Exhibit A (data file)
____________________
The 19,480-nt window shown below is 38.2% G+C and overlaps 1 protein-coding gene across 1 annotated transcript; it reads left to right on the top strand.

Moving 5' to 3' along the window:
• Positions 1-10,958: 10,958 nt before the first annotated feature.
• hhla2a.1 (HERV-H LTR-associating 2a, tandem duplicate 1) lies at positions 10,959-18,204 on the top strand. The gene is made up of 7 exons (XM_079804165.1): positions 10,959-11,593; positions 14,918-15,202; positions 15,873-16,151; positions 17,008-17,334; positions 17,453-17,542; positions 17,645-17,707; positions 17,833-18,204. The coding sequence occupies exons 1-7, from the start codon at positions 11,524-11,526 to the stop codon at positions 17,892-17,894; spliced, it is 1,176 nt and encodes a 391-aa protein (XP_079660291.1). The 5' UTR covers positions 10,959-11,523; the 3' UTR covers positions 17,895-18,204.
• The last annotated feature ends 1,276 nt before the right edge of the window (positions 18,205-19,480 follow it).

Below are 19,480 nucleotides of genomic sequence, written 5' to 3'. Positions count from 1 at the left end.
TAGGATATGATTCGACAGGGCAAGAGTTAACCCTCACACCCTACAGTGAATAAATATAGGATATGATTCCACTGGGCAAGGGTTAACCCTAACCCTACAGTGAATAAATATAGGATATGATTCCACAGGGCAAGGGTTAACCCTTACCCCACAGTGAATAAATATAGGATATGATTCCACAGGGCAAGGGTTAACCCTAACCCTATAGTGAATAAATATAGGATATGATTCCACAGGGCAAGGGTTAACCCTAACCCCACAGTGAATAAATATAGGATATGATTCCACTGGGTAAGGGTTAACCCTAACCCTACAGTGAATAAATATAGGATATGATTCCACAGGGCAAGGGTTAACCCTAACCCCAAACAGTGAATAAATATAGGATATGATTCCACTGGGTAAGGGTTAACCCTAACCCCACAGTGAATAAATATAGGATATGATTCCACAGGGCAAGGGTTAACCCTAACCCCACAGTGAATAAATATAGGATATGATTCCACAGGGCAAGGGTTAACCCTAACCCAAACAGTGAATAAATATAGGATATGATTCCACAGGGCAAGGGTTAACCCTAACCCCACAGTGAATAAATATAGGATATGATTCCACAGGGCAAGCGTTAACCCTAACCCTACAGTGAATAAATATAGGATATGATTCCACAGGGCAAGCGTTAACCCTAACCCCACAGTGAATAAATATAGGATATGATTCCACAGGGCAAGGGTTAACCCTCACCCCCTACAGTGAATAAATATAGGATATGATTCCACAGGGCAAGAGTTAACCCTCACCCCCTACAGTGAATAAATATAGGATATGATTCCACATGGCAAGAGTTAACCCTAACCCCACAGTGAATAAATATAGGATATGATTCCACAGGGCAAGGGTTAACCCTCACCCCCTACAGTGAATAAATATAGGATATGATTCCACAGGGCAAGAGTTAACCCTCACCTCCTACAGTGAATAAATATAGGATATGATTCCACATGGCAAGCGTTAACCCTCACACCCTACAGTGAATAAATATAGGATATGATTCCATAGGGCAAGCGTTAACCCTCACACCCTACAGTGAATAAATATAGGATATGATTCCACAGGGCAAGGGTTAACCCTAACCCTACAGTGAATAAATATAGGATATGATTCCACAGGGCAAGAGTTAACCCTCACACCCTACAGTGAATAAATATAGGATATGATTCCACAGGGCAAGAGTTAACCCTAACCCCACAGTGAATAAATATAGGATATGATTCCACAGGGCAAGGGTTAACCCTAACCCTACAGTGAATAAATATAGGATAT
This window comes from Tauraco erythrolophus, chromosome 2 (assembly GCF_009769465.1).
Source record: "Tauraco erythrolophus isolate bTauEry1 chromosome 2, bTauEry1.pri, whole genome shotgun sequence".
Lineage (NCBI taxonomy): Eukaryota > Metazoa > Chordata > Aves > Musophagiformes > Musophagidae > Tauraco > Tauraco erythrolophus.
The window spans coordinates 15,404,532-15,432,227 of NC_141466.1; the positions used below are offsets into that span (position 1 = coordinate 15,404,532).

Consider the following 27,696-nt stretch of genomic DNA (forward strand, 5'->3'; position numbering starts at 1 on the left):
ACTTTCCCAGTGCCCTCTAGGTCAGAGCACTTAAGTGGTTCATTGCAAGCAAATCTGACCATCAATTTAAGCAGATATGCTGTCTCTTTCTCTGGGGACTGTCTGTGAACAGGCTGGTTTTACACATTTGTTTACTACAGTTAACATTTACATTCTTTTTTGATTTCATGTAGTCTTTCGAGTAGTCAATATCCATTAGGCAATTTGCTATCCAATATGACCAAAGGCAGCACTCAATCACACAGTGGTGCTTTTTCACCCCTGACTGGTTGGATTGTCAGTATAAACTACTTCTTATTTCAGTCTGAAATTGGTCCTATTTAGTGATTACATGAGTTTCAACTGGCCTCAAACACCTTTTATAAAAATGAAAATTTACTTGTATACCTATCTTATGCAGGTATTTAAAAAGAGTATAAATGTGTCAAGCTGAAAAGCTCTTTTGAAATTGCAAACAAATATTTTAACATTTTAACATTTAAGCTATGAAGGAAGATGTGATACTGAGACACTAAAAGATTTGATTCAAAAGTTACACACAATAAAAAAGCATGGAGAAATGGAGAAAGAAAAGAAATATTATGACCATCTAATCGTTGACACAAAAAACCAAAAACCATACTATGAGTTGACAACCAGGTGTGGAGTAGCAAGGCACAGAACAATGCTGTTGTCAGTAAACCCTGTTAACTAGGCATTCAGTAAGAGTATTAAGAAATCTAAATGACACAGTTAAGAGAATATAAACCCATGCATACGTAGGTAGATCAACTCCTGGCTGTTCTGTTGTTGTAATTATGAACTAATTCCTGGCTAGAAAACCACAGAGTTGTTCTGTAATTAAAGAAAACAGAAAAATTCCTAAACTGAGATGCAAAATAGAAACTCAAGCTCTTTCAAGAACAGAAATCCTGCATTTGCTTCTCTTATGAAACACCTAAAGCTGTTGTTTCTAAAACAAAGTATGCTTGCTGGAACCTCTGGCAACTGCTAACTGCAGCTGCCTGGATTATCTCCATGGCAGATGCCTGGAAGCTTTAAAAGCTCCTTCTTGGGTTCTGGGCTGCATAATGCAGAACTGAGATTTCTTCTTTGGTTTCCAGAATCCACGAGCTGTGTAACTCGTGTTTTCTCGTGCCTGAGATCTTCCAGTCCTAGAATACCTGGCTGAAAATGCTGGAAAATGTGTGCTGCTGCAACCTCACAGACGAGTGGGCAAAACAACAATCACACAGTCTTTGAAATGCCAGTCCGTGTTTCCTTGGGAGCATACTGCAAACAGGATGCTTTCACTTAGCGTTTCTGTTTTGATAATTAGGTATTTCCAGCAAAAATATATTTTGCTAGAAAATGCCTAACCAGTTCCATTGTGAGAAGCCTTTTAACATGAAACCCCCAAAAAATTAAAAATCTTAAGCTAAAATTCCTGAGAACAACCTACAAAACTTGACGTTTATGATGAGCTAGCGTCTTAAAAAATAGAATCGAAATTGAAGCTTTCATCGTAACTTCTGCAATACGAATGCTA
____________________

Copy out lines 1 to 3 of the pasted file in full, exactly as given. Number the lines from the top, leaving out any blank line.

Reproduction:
The 19,480-nt window shown below is 38.2% G+C and overlaps 1 protein-coding gene across 1 annotated transcript; it reads left to right on the top strand.

Moving 5' to 3' along the window:
• Positions 1-10,958: 10,958 nt before the first annotated feature.